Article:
Berlusconi Says He’s Powerless to Topple Letta After Party Split
Former Italian Premier Silvio Berlusconi said he’s powerless to topple Enrico Letta’s coalition government after Deputy Prime Minister Angelino Alfano left the PDL party to form a group supporting the cabinet.
“We are not anymore in a position to push down the government,” Berlusconi said at a meeting of his People of Liberty party in Rome after Alfano decided last night not to follow him into a new group called Forza Italia.
The speech split the PDL, the second-biggest group in Letta’s parliamentary alliance, as its members voted to dissolve the party and join Berlusconi in Forza Italia. A group loyal to Letta led by Alfano, known as the moderates, didn’t attend the meeting and formed a new group, Berlusconi said.
Berlusconi, 77, is renewing his challenge as legal troubles place his political career in jeopardy. The loss of Berlusconi’s backing won’t necessarily unseat the government as Letta, 47, may have enough votes from dissident PDL lawmakers to retain a majority in the fractious Senate.
“The number of moderate MPs in the PDL is enough to guarantee the Senate’s math for its survival,” Chiara Corsa, an economist with UniCredit SpA (UCG) in Milan, said yesterday in a research report. “Healthy long-term generational shift in Italian politics is under way, but the next few months are likely to deliver noise and uncertainty.”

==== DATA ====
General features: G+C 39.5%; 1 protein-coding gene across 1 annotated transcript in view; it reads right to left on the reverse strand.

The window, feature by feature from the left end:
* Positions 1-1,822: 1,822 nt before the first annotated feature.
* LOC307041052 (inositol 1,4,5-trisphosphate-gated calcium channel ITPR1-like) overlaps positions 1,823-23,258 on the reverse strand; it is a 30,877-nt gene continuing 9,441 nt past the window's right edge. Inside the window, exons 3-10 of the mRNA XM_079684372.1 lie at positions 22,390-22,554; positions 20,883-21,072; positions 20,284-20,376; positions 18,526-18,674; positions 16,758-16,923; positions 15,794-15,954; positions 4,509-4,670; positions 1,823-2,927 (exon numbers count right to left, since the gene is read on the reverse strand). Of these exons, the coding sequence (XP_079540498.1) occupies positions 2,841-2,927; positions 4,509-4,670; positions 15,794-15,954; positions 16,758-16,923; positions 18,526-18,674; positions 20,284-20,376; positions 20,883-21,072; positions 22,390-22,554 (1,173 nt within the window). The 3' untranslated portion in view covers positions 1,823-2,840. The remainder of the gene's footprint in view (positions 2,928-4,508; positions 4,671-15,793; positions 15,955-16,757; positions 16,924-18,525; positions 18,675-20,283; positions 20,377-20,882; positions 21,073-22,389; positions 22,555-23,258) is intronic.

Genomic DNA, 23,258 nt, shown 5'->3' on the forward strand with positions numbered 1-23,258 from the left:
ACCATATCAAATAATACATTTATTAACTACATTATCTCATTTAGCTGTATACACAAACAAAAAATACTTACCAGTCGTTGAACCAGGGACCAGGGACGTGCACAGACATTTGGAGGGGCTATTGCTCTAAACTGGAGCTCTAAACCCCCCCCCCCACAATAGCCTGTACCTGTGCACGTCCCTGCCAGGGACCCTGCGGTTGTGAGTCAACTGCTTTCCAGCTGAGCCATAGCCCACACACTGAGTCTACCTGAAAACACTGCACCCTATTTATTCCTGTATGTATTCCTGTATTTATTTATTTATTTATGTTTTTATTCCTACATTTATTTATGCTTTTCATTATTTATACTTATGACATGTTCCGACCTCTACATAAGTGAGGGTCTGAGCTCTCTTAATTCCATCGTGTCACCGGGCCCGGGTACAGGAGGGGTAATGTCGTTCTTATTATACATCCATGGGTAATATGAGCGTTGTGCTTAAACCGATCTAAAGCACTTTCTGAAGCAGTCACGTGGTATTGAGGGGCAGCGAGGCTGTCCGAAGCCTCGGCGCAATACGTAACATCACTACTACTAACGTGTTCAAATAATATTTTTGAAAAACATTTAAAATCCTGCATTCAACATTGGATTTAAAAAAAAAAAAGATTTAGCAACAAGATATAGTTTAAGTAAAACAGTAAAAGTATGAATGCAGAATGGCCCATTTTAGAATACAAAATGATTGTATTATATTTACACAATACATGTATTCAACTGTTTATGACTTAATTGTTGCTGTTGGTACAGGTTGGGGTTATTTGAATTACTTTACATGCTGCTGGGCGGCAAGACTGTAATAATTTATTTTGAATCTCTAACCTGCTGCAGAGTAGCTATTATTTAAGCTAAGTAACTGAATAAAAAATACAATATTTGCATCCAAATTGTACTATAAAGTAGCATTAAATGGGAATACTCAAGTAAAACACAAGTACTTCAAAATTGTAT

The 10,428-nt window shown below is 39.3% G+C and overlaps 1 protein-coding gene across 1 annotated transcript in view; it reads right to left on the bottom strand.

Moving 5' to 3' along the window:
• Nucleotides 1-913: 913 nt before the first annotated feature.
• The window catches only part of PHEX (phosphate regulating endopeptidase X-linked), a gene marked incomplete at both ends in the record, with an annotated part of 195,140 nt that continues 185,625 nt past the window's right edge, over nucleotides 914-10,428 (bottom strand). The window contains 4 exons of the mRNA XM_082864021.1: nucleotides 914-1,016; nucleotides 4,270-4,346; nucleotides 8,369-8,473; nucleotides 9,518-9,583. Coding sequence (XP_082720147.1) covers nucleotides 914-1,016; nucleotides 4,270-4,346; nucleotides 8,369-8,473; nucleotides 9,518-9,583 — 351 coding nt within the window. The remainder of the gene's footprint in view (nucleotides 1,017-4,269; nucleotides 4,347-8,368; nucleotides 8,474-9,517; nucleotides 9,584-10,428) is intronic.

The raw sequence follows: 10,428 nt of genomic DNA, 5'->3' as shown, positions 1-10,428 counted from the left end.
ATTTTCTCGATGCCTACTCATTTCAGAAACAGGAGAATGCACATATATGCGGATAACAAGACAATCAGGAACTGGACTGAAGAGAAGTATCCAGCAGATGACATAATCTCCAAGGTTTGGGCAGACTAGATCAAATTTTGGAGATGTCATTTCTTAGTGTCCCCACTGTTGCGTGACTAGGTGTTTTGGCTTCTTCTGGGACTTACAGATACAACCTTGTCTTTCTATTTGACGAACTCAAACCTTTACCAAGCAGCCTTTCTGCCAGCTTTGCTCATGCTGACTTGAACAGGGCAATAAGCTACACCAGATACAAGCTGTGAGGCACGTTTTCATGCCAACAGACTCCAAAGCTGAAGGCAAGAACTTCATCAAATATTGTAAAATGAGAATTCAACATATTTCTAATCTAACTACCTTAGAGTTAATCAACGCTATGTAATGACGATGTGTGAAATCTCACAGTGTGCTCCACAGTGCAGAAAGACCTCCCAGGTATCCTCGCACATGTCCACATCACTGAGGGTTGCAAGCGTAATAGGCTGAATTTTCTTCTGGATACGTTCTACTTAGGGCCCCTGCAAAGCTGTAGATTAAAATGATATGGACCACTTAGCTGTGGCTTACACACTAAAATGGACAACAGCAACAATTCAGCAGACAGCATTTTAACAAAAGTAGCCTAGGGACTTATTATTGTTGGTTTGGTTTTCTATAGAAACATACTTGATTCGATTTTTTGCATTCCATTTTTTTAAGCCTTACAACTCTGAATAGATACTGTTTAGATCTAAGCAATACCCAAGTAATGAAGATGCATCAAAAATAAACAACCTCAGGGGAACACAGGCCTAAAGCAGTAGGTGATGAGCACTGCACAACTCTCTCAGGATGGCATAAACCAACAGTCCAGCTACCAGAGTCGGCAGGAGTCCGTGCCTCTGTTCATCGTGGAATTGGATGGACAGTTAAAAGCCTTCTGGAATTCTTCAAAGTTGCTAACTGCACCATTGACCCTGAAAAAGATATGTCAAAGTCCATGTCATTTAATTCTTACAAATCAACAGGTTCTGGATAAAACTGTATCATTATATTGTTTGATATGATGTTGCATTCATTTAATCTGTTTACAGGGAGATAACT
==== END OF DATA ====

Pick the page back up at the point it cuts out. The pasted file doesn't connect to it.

Berlusconi’s influence in Italian politics has been in decline since April, when he helped bring Letta to power at the head of a makeshift three-party coalition. Criminal convictions and a push in the Senate to expel him have sapped Berlusconi’s clout. In October, Berlusconi’s first attempt to topple the government failed when a portion of the PDL, led by Alfano, defied him and backed Letta.
“How can we stay at the same cabinet meeting with someone how wants to kill you politically?” Berlusconi said today.
Letta’s Democratic Party, the biggest group in the coalition, has said it will support Berlusconi’s expulsion in a Nov. 27 vote in the upper house.
The rift with Letta came as the premier refused to help shield Berlusconi from his court-mandated punishment. Berlusconi’s tax fraud conviction, which was rendered definitive by the Supreme Court in August, ran him afoul of a 2012 anti-corruption law and required the Senate to consider his ouster.
“The euro is for us a foreign currency,” Berlusconi said. “The ECB should become a last resort lender, grant the debt of the euro-countries and build a wall of banknotes against the economic crisis.”